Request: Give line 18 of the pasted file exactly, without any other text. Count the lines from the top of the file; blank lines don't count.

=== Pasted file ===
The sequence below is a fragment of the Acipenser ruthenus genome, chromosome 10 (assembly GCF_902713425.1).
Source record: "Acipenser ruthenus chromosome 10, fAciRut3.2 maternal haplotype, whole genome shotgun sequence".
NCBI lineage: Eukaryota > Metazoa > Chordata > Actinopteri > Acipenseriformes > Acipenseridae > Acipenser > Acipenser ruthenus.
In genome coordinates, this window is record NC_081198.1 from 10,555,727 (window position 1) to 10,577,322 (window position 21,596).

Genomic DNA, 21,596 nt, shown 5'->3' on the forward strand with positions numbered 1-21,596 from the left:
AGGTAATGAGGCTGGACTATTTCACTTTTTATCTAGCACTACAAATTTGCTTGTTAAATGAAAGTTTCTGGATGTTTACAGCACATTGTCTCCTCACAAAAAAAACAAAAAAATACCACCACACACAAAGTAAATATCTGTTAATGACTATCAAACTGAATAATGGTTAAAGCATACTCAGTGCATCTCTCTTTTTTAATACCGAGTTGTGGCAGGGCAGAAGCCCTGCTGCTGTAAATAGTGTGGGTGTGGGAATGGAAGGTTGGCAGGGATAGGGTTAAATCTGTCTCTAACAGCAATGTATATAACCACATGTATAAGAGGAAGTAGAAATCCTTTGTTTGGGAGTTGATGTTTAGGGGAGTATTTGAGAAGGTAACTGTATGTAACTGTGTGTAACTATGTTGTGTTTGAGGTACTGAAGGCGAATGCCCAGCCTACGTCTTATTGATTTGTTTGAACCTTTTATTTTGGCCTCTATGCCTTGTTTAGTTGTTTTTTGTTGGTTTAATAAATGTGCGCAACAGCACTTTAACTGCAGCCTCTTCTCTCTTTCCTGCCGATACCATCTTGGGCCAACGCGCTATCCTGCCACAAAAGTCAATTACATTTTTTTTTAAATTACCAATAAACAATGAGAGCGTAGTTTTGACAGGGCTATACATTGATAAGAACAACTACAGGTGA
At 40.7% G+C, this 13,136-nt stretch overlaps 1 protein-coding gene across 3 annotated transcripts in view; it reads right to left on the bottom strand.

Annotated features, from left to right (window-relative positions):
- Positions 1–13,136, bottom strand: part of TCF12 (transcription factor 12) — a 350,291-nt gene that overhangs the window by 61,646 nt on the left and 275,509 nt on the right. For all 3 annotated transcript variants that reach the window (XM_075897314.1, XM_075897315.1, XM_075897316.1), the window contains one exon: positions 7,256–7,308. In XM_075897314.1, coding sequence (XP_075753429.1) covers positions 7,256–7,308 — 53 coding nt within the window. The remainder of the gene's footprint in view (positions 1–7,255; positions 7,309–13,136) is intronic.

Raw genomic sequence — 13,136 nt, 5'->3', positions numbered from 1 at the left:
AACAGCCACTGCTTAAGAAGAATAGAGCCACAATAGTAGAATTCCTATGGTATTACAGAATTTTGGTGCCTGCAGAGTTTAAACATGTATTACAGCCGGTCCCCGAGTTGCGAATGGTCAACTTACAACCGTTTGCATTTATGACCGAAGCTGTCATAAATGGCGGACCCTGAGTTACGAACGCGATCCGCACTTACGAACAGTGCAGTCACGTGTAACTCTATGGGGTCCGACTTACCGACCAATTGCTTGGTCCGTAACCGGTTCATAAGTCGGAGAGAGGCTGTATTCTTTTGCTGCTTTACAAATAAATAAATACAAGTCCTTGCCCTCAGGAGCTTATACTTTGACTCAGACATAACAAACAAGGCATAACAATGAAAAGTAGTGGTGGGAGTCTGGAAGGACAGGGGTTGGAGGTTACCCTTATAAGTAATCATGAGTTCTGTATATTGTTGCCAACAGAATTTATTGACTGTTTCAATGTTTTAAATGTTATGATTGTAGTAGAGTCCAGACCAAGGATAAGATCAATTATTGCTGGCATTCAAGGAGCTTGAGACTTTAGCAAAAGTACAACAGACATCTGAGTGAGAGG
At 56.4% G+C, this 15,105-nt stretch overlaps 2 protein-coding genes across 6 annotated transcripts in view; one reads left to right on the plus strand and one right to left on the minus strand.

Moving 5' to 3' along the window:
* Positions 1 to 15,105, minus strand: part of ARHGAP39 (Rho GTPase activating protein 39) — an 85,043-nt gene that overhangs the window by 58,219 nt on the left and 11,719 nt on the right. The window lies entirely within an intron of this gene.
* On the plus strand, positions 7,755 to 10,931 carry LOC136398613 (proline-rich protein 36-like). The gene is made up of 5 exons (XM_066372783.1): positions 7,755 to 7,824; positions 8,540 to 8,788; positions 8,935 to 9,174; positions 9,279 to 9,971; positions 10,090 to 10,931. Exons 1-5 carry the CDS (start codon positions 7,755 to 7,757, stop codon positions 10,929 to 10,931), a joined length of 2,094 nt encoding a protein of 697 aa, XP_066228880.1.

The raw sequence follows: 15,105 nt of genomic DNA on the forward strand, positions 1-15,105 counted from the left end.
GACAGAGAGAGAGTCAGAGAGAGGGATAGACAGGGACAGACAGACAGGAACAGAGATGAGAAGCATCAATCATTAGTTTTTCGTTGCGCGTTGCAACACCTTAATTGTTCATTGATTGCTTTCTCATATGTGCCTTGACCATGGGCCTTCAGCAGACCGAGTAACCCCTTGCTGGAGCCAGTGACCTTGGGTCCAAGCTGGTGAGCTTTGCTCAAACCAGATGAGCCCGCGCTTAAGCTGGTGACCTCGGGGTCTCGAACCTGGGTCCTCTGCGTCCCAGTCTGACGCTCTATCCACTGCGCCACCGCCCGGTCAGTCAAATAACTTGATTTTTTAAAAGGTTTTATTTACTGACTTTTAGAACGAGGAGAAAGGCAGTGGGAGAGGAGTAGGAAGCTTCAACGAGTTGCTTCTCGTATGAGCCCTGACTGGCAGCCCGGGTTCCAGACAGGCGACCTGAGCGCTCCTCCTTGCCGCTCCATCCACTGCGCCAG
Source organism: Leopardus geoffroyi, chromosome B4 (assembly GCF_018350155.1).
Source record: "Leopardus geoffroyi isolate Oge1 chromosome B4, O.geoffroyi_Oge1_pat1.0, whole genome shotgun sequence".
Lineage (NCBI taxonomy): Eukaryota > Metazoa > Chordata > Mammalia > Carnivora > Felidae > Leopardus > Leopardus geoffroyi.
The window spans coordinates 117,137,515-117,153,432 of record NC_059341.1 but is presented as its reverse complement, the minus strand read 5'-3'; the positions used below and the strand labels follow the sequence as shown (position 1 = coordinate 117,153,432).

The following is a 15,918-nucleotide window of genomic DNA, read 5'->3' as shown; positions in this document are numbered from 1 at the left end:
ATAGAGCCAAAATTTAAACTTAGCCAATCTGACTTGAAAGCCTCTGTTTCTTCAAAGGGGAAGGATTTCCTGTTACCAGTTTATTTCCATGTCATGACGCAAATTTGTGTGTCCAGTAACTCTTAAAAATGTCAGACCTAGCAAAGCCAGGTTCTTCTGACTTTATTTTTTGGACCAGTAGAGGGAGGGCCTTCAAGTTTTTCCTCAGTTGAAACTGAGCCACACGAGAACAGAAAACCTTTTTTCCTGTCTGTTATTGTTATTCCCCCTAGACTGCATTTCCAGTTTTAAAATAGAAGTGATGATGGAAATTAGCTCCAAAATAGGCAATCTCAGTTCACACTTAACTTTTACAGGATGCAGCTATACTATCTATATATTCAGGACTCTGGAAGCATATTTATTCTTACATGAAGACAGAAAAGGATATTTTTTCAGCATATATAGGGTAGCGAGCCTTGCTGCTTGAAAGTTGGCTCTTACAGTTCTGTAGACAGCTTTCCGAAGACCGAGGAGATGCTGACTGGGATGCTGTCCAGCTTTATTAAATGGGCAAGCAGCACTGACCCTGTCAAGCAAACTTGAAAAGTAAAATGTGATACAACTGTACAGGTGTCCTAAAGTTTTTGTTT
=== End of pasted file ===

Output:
Source organism: Leopardus geoffroyi, chromosome B4 (assembly GCF_018350155.1).